slider top

Gay conversion therapy was ‘painful’ — but it didn’t break me

By Rachelle Bergstein

Growing up in Manhattan in the 1970s, Andrew Solomon always felt different from his conservative, straight-laced family. But it wasn’t until he was 23 — and told his parents he was gay and moving in with his boyfriend — that the tension simmering between them reached a full boil.

“My mother said it was enormously stressful and upsetting to her, and she couldn’t understand why I would give up the possibility of having a family to indulge some sexual preoccupation.”

Solomon was devastated. And although she came around before her death from ovarian cancer in 1991, he never forgot the sting of her rejection. Now an award-winning writer, he spun that pain into his fourth book, Far From the Tree: Parents, Children and the Search for Identity. The 2012 best seller, which took him 11 years to report for and write, is now a documentary, in theaters Friday. Like the book it’s based on, the film focuses on parents from across the country who are struggling to overcome the differences they have with their children.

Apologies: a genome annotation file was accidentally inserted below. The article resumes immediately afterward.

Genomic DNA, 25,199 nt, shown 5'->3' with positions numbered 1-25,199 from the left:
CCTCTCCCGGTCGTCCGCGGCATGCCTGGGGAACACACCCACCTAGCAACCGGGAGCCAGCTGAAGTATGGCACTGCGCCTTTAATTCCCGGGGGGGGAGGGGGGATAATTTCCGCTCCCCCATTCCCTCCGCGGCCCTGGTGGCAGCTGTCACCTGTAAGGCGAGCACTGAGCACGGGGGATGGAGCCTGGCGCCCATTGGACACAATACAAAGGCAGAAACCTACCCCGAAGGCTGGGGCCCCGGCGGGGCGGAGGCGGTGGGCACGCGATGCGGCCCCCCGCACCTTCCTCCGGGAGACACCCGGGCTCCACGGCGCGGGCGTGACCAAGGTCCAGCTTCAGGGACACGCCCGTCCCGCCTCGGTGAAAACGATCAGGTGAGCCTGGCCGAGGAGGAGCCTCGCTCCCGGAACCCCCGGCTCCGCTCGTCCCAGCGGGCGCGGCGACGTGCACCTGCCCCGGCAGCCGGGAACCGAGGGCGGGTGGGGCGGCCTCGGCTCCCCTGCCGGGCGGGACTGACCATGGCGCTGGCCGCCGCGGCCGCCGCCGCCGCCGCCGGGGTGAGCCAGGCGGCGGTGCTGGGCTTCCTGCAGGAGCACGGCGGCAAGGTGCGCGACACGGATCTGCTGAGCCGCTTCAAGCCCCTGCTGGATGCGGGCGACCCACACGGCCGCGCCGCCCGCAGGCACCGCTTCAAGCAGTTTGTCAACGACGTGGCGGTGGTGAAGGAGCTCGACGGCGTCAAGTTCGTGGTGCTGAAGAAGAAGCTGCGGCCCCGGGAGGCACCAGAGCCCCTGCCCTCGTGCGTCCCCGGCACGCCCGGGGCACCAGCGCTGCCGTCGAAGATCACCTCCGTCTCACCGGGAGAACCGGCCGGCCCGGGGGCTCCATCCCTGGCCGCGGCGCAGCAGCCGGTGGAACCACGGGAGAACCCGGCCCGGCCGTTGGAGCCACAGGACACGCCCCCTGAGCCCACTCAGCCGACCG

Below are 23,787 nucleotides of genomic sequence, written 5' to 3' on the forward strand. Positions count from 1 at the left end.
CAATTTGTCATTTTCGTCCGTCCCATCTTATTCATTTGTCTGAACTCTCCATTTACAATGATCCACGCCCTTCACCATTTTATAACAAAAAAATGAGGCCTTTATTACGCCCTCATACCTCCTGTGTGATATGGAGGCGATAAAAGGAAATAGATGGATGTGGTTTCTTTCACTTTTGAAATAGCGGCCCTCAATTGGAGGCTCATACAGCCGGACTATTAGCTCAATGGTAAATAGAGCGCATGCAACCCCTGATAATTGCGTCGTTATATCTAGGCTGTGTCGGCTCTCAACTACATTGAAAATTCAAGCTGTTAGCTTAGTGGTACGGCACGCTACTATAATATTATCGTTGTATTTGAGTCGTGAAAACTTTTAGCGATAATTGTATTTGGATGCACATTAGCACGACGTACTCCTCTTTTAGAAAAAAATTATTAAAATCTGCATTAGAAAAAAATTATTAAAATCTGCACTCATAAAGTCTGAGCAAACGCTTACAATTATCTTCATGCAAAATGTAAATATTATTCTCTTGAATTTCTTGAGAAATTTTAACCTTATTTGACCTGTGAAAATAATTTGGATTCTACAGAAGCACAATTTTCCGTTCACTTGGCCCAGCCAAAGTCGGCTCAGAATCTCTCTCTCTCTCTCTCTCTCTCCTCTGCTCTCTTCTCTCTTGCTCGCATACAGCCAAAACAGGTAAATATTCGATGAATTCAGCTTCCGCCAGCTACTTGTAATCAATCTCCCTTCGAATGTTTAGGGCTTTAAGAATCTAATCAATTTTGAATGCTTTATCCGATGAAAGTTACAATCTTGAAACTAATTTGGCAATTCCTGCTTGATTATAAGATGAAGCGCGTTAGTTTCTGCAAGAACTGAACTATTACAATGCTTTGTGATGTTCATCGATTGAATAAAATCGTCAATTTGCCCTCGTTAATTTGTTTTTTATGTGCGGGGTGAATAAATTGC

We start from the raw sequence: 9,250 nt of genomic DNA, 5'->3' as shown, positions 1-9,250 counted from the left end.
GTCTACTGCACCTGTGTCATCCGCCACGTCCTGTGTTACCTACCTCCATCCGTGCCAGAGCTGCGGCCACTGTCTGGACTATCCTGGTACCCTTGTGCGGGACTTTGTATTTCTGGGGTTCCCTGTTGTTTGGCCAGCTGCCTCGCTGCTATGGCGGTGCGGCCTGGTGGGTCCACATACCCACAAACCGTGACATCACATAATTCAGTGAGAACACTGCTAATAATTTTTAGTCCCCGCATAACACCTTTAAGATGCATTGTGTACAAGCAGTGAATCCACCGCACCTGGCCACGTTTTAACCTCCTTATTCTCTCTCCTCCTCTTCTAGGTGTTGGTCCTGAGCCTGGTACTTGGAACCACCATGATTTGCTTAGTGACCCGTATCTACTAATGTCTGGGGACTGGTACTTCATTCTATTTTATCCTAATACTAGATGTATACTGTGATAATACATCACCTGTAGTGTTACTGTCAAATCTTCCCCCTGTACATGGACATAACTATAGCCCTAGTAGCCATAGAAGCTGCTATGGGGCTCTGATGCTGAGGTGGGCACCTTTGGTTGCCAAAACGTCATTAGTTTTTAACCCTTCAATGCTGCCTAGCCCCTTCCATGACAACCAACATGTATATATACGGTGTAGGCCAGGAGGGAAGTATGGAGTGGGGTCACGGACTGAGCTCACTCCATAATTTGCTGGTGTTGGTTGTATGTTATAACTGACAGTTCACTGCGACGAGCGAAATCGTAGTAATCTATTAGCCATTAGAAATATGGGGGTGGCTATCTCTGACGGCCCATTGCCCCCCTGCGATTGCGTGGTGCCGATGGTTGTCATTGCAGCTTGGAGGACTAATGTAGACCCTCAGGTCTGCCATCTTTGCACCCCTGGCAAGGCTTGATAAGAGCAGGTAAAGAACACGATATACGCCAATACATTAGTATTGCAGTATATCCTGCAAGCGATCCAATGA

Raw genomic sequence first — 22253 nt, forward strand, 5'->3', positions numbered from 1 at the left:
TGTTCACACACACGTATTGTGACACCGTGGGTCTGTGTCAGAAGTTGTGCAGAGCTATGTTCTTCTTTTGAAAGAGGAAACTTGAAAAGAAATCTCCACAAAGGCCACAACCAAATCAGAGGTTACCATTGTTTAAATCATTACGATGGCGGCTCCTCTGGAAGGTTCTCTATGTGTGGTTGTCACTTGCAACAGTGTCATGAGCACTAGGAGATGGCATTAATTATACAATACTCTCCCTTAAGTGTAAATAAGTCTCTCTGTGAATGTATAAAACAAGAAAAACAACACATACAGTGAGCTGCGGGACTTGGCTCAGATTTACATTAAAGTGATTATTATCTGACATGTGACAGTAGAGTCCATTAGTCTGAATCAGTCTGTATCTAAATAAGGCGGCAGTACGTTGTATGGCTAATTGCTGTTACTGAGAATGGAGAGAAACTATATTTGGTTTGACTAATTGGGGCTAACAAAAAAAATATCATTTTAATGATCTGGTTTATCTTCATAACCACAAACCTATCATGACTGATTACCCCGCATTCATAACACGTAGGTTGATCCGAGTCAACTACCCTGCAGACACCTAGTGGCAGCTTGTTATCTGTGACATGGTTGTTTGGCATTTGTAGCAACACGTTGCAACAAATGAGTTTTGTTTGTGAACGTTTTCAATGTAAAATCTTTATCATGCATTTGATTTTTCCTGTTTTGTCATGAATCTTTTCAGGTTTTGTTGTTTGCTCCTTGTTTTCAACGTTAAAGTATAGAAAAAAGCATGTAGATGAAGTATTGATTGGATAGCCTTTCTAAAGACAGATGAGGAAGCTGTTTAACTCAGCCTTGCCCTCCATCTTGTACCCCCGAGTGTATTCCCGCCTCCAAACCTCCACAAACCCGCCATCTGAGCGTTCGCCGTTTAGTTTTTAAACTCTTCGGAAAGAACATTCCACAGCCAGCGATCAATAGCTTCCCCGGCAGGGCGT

(To read the rest of the interview, please visit the New York Post.)